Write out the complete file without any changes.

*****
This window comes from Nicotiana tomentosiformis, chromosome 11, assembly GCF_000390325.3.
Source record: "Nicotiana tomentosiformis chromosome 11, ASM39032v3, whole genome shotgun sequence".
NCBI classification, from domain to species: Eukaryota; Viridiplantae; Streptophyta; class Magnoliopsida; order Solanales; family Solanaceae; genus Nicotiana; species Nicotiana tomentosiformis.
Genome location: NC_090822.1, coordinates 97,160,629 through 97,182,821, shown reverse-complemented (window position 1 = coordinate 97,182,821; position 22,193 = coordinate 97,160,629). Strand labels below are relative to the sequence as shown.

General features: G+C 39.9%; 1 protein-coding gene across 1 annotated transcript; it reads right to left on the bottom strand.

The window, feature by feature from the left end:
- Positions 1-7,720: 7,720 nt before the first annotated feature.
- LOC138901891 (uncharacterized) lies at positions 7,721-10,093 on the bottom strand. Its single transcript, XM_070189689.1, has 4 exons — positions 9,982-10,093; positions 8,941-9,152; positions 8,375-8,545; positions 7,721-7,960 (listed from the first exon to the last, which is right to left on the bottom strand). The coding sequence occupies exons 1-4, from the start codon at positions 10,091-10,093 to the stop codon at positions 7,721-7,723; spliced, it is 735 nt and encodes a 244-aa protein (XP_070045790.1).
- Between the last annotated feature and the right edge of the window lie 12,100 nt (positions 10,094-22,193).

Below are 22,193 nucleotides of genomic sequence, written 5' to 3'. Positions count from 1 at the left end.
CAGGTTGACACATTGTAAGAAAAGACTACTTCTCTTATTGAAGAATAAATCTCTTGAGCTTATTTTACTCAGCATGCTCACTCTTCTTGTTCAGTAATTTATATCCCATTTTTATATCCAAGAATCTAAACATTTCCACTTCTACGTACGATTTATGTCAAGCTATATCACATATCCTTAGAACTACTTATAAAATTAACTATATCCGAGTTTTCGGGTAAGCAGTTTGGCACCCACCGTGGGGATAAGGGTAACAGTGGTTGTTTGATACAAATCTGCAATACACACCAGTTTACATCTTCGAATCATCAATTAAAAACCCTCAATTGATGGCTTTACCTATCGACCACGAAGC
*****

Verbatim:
This window comes from Nicotiana tomentosiformis, chromosome 11, assembly GCF_000390325.3.
Source record: "Nicotiana tomentosiformis chromosome 11, ASM39032v3, whole genome shotgun sequence".
NCBI classification, from domain to species: Eukaryota; Viridiplantae; Streptophyta; class Magnoliopsida; order Solanales; family Solanaceae; genus Nicotiana; species Nicotiana tomentosiformis.
Genome location: NC_090822.1, coordinates 97,160,629 through 97,182,821, shown reverse-complemented (window position 1 = coordinate 97,182,821; position 22,193 = coordinate 97,160,629). Strand labels below are relative to the sequence as shown.

General features: G+C 39.9%; 1 protein-coding gene across 1 annotated transcript; it reads right to left on the bottom strand.

The window, feature by feature from the left end:
- Positions 1-7,720: 7,720 nt before the first annotated feature.
- LOC138901891 (uncharacterized) lies at positions 7,721-10,093 on the bottom strand. Its single transcript, XM_070189689.1, has 4 exons — positions 9,982-10,093; positions 8,941-9,152; positions 8,375-8,545; positions 7,721-7,960 (listed from the first exon to the last, which is right to left on the bottom strand). The coding sequence occupies exons 1-4, from the start codon at positions 10,091-10,093 to the stop codon at positions 7,721-7,723; spliced, it is 735 nt and encodes a 244-aa protein (XP_070045790.1).
- Between the last annotated feature and the right edge of the window lie 12,100 nt (positions 10,094-22,193).

Below are 22,193 nucleotides of genomic sequence, written 5' to 3'. Positions count from 1 at the left end.
CAGGTTGACACATTGTAAGAAAAGACTACTTCTCTTATTGAAGAATAAATCTCTTGAGCTTATTTTACTCAGCATGCTCACTCTTCTTGTTCAGTAATTTATATCCCATTTTTATATCCAAGAATCTAAACATTTCCACTTCTACGTACGATTTATGTCAAGCTATATCACATATCCTTAGAACTACTTATAAAATTAACTATATCCGAGTTTTCGGGTAAGCAGTTTGGCACCCACCGTGGGGATAAGGGTAACAGTGGTTGTTTGATACAAATCTGCAATACACACCAGTTTACATCTTCGAATCATCAATTAAAAACCCTCAATTGATGGCTTTACCTATCGACCACGAAGC